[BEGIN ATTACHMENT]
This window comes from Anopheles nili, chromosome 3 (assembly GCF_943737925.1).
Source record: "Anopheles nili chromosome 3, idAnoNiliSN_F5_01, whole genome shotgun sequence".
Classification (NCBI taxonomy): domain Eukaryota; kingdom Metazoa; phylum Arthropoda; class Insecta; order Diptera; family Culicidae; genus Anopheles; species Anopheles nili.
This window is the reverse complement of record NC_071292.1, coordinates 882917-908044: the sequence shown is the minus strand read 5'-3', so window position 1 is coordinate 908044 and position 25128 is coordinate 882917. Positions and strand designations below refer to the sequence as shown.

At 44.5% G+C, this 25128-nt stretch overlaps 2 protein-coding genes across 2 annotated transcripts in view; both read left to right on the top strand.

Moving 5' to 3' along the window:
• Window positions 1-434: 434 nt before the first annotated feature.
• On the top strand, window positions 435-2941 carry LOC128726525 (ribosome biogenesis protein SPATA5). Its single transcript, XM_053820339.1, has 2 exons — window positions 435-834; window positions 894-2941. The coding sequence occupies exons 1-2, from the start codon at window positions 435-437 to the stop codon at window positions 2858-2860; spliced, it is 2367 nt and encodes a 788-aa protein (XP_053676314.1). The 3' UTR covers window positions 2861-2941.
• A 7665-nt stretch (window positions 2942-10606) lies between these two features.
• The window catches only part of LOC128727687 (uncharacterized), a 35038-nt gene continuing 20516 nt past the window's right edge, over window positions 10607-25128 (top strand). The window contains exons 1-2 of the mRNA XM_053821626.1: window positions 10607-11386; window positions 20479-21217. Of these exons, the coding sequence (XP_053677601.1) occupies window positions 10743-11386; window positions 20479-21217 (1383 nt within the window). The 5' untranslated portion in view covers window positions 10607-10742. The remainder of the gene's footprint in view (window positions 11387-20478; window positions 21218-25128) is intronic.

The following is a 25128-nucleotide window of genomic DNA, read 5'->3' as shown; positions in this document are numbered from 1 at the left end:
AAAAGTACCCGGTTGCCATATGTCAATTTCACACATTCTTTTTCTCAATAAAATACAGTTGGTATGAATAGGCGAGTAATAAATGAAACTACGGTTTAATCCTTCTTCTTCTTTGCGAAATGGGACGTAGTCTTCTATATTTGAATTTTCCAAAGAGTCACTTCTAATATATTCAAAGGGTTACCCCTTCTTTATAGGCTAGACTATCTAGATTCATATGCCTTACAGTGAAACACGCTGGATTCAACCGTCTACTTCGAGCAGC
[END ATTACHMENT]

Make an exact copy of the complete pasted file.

This window comes from Anopheles nili, chromosome 3 (assembly GCF_943737925.1).
Source record: "Anopheles nili chromosome 3, idAnoNiliSN_F5_01, whole genome shotgun sequence".
Classification (NCBI taxonomy): domain Eukaryota; kingdom Metazoa; phylum Arthropoda; class Insecta; order Diptera; family Culicidae; genus Anopheles; species Anopheles nili.
This window is the reverse complement of record NC_071292.1, coordinates 882917-908044: the sequence shown is the minus strand read 5'-3', so window position 1 is coordinate 908044 and position 25128 is coordinate 882917. Positions and strand designations below refer to the sequence as shown.

At 44.5% G+C, this 25128-nt stretch overlaps 2 protein-coding genes across 2 annotated transcripts in view; both read left to right on the top strand.

Moving 5' to 3' along the window:
• Window positions 1-434: 434 nt before the first annotated feature.
• On the top strand, window positions 435-2941 carry LOC128726525 (ribosome biogenesis protein SPATA5). Its single transcript, XM_053820339.1, has 2 exons — window positions 435-834; window positions 894-2941. The coding sequence occupies exons 1-2, from the start codon at window positions 435-437 to the stop codon at window positions 2858-2860; spliced, it is 2367 nt and encodes a 788-aa protein (XP_053676314.1). The 3' UTR covers window positions 2861-2941.
• A 7665-nt stretch (window positions 2942-10606) lies between these two features.
• The window catches only part of LOC128727687 (uncharacterized), a 35038-nt gene continuing 20516 nt past the window's right edge, over window positions 10607-25128 (top strand). The window contains exons 1-2 of the mRNA XM_053821626.1: window positions 10607-11386; window positions 20479-21217. Of these exons, the coding sequence (XP_053677601.1) occupies window positions 10743-11386; window positions 20479-21217 (1383 nt within the window). The 5' untranslated portion in view covers window positions 10607-10742. The remainder of the gene's footprint in view (window positions 11387-20478; window positions 21218-25128) is intronic.

The following is a 25128-nucleotide window of genomic DNA, read 5'->3' as shown; positions in this document are numbered from 1 at the left end:
AAAAGTACCCGGTTGCCATATGTCAATTTCACACATTCTTTTTCTCAATAAAATACAGTTGGTATGAATAGGCGAGTAATAAATGAAACTACGGTTTAATCCTTCTTCTTCTTTGCGAAATGGGACGTAGTCTTCTATATTTGAATTTTCCAAAGAGTCACTTCTAATATATTCAAAGGGTTACCCCTTCTTTATAGGCTAGACTATCTAGATTCATATGCCTTACAGTGAAACACGCTGGATTCAACCGTCTACTTCGAGCAGC